Problems with the Protocol
Eric Kalimi ’22
New York and the rest of the world are trying to figure out the best way to restore employment and education while protecting the health of their citizens. I believe that our administration has done an outstanding job outlining a reasonably safe and efficient plan for reopening in-person school. Unfortunately, I also believe that, even with all the safety precautions the school has set, it is almost inevitable that students will still contract COVID-19. The plan that has been set forth by the school states that if a student tests positive for COVID-19 while in school, that student’s grade is required to quarantine at home for two weeks. Additionally, if there is another case in school, the entire school will shut down. Therefore, I think the hybrid schedule we have now will inevitably shift to the online system we had last year.
Updated Technology is the Way to Go!
Nicole Hirschkorn ’22
In my opinion, the Ramaz administration is taking the correct approach to opening school this semester. Without necessary precautions such as the division of grades into cohorts, though, it is a likely possibility that students could catch COVID-19, which would be disastrous for the community. In particular, I think upgrades to the technology in our school are a welcome and needed change; improving WiFi coverage is an example of the extensive foresight of the administration. Though it is annoying that we cannot enjoy school like we previously did before the pandemic, it is impossible to have ‘normal’ school without consequences. I’m going to miss Ramaz lunches, free periods, and privileges, but I think this new model will be very effective and safe.
Excited to be Back with Friends
Rebecca Kalimi ’22
This summer I missed school more than anything! I was hoping that the pandemic would be over by September and that school would go back to normal. However, that is not the case. My grade will only be in the building for two days a week. At least that’s something, though. This is most probably the safest way for us to return to school. It gives us all some time in school while still making sure to not be overexposed. I am sure that the student body knows that our administration and teachers have our best interest in mind when they implemented the new schedule for September. It is not an easy task to balance the safety and health of the students and faculty while trying to continue Ramaz’s high academic standard. Both in health and in academics, therefore, I believe that this plan for back to school is probably the safest and most efficient.
Zooming Back to Zoom
Isaac Silverman ’21
Going into my senior year at Ramaz I hope that the plan the administration has created will be successful. As this is my last year at Ramaz, I want to be able to spend as much time as possible with all of the friends I have made throughout high school. Although I am happy to see that the hybrid plan seems to allow me to have some interactions with my classmates. Social interactions will be kept at a minimum with no library, lunchroom, and lounges. Many senior privileges and events, which we have been waiting for all these years, will most likely be suspended. We will probably not have the chance to hang out in the senior lounge, go on Senior Shabbaton, and travel to Poland as a grade. Additionally, the schedule is not great for our sleep schedules. It would have been better to give Monday to Wednesday to juniors and seniors, and Thursday and Friday to freshman and sophomores. This way there is not a sporadic change in morning routines every day, especially for commuters who’s routines are completely shifted between in-person and virtual learning. I also believe juniors and seniors should have the majority of days in school. They are the ones who are enduring the toughest years of classes and schedules. Juniors and seniors need help with college guidance and will have difficulty connecting with their advisors since they cannot stop by their offices at any time. Freshman and sophomores have three or more years left at Ramaz, unlike the juniors and seniors do not and probably will not experience fully normalized school again.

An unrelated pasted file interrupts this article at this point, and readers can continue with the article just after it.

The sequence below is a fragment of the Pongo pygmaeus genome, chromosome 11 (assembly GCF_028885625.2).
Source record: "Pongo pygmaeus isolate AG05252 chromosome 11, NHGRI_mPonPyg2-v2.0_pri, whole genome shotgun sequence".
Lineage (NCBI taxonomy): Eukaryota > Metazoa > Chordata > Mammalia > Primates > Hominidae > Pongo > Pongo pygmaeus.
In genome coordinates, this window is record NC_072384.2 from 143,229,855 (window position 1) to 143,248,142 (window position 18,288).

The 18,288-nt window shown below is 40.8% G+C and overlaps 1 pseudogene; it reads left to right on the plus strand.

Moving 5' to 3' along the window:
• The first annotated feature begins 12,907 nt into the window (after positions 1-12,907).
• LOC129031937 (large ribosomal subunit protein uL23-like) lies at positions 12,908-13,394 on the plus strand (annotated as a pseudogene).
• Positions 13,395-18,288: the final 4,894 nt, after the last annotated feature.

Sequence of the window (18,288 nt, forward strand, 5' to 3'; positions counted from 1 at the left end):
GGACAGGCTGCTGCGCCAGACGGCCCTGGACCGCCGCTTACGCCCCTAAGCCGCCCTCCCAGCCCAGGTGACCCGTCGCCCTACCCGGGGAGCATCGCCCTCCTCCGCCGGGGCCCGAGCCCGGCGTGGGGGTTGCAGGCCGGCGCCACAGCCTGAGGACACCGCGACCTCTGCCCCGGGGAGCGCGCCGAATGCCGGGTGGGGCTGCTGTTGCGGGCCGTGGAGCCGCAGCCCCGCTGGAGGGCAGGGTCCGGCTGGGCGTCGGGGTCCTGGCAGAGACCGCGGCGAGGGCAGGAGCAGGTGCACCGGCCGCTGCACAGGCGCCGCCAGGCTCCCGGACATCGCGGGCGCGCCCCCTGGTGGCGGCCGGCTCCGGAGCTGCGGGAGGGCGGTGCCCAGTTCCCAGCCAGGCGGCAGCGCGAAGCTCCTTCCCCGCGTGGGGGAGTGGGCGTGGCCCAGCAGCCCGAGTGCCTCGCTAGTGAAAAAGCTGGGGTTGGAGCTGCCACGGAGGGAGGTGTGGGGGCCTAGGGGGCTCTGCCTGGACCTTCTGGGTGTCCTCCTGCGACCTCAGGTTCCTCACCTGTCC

In addition, despite everyone in the building being deemed “negative” before entering, there is still the threat of asymptomatic carriers. In the early weeks of quarantine, we received many emails making us aware of members of the Ramaz community, many of whom seemed and felt fine in school, who were infected with the virus. It is not possible to verify 100% of the students and faculty are actually negative unless actual tests are administered. And tests are not even a perfect solution either, since they take time to give results. In addition, even if parents verify their kids are healthy to go to school at home, there is the possibility for contraction on the various means of transportation that Ramaz students take, especially the subway which is taken by many Ramaz students. As a result of this unpreventable variable, I believe it is very possible that there will be sudden outbreaks of cases at Ramaz which will cause closures. I expect that we will shift back to full online classes within the first month or so due to a surge of COVID cases. Arguably, it is not smart for schools, in general, to be reopening now as they all shut down when there were a few thousand cases and now there are millions in the United States. I am hopeful, though, that by the spring of next year the curve will have been flattened, and there can be more integrated in-person classes.
The Ramaz Round Table is a new section that was added to the paper to allow students to voice their opinions’ on important issues. A new question will be addressed in each issue! If you are interested in sharing your opinion on a matter or feel there is a pressing topic that should be presented, please reach out to us.